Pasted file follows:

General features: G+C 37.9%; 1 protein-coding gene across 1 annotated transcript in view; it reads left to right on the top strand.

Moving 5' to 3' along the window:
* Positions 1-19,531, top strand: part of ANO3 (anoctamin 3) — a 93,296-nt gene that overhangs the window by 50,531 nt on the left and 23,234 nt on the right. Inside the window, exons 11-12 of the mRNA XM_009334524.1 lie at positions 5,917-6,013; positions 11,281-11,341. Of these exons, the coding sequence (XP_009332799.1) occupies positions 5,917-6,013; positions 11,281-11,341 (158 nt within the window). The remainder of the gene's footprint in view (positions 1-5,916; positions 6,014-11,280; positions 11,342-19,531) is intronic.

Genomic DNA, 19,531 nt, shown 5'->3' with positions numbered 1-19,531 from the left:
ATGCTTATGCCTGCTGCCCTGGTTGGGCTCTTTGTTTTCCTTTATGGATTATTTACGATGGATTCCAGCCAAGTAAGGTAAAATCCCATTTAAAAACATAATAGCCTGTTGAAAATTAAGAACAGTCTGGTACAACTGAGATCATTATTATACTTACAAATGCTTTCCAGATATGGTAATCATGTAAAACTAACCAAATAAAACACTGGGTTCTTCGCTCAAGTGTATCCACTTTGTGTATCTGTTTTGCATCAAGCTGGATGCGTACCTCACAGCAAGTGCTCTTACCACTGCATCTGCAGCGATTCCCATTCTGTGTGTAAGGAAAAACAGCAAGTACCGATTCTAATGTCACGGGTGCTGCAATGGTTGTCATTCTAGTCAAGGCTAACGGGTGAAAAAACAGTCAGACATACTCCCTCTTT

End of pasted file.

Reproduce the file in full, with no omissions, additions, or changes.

General features: G+C 37.9%; 1 protein-coding gene across 1 annotated transcript in view; it reads left to right on the top strand.

Moving 5' to 3' along the window:
* Positions 1-19,531, top strand: part of ANO3 (anoctamin 3) — a 93,296-nt gene that overhangs the window by 50,531 nt on the left and 23,234 nt on the right. Inside the window, exons 11-12 of the mRNA XM_009334524.1 lie at positions 5,917-6,013; positions 11,281-11,341. Of these exons, the coding sequence (XP_009332799.1) occupies positions 5,917-6,013; positions 11,281-11,341 (158 nt within the window). The remainder of the gene's footprint in view (positions 1-5,916; positions 6,014-11,280; positions 11,342-19,531) is intronic.

Genomic DNA, 19,531 nt, shown 5'->3' with positions numbered 1-19,531 from the left:
ATGCTTATGCCTGCTGCCCTGGTTGGGCTCTTTGTTTTCCTTTATGGATTATTTACGATGGATTCCAGCCAAGTAAGGTAAAATCCCATTTAAAAACATAATAGCCTGTTGAAAATTAAGAACAGTCTGGTACAACTGAGATCATTATTATACTTACAAATGCTTTCCAGATATGGTAATCATGTAAAACTAACCAAATAAAACACTGGGTTCTTCGCTCAAGTGTATCCACTTTGTGTATCTGTTTTGCATCAAGCTGGATGCGTACCTCACAGCAAGTGCTCTTACCACTGCATCTGCAGCGATTCCCATTCTGTGTGTAAGGAAAAACAGCAAGTACCGATTCTAATGTCACGGGTGCTGCAATGGTTGTCATTCTAGTCAAGGCTAACGGGTGAAAAAACAGTCAGACATACTCCCTCTTT